A midsize Los Angeles production company announced Tuesday that they are “expanding unpaid interns’ roles to increase their opportunities to learn,” according to their PR department, currently consisting of one intern. Most seem to enjoy the new arrangement.
“I wasn’t sure how to feel when I started cleaning the bathrooms, but acting as CEO two days a week has been great for my resume!” says Kelsey, a sophomore in college. The actual CEO, on a mistress vacation in Japan, couldn’t be reached for comment, but has said in the past that “Kelsey has great enthusiasm” and “she or he can have anything out of the kitchen that she or he wants.”
The policies haven’t been without their growing pains. “Since we’ve been filling in for the janitors, the company decided to fire the janitors, the janitors’ union declared us enemies, and many of us had to change our names,” explains one freshman employee who recently named himself Chris Pine.
There was also confusion yesterday over a press release reading “Hi Lauren — Can I still send questions to this address? And if so, is it okay that I’m not wearing a belt today? It’s against dress code, but mine broke this morning!! (Crying emoji) (Crying emoji) (Dress shirt and tie emoji). – Ben.” Though blamed on a technical glitch, many suspect it to be the fault of their PR department, a sophomore named Ben.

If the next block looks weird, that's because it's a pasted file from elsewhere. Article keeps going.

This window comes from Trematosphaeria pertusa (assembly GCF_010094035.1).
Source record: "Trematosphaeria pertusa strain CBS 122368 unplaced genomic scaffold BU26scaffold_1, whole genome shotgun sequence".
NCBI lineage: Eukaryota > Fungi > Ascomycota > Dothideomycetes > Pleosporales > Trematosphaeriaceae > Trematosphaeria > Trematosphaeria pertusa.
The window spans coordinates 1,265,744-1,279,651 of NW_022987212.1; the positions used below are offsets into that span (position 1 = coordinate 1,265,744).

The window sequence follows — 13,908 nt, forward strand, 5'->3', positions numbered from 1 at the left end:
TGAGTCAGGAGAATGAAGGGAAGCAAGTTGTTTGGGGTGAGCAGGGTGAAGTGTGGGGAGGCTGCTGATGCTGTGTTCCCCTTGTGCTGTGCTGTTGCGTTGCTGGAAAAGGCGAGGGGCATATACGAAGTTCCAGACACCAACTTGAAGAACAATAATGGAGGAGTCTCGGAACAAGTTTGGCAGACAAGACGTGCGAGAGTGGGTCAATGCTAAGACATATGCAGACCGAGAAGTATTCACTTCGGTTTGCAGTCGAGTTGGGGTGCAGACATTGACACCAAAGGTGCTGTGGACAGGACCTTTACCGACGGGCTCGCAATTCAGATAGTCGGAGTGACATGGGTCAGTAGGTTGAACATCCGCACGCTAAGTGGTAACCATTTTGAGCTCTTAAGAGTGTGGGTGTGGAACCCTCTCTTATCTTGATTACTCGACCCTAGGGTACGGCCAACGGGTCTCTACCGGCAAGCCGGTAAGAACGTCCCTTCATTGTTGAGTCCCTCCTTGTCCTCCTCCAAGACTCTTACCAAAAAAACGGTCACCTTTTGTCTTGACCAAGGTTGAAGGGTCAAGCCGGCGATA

“After I made the decision as CEO to commit acts of war against the janitors’ union, I realized that it can be really tough to be the leader when you make the wrong move. Everything falls on you,” Kelsey muses, from her smaller, cheaper desk near the CEO’s desk. “Heavy is the head that wears the crown. Even when the crown is made of negative money you paid for college credit instead of real money.”
A tough lesson, for sure, that the company’s lawyers’ interns have argued legally constitutes “learning.”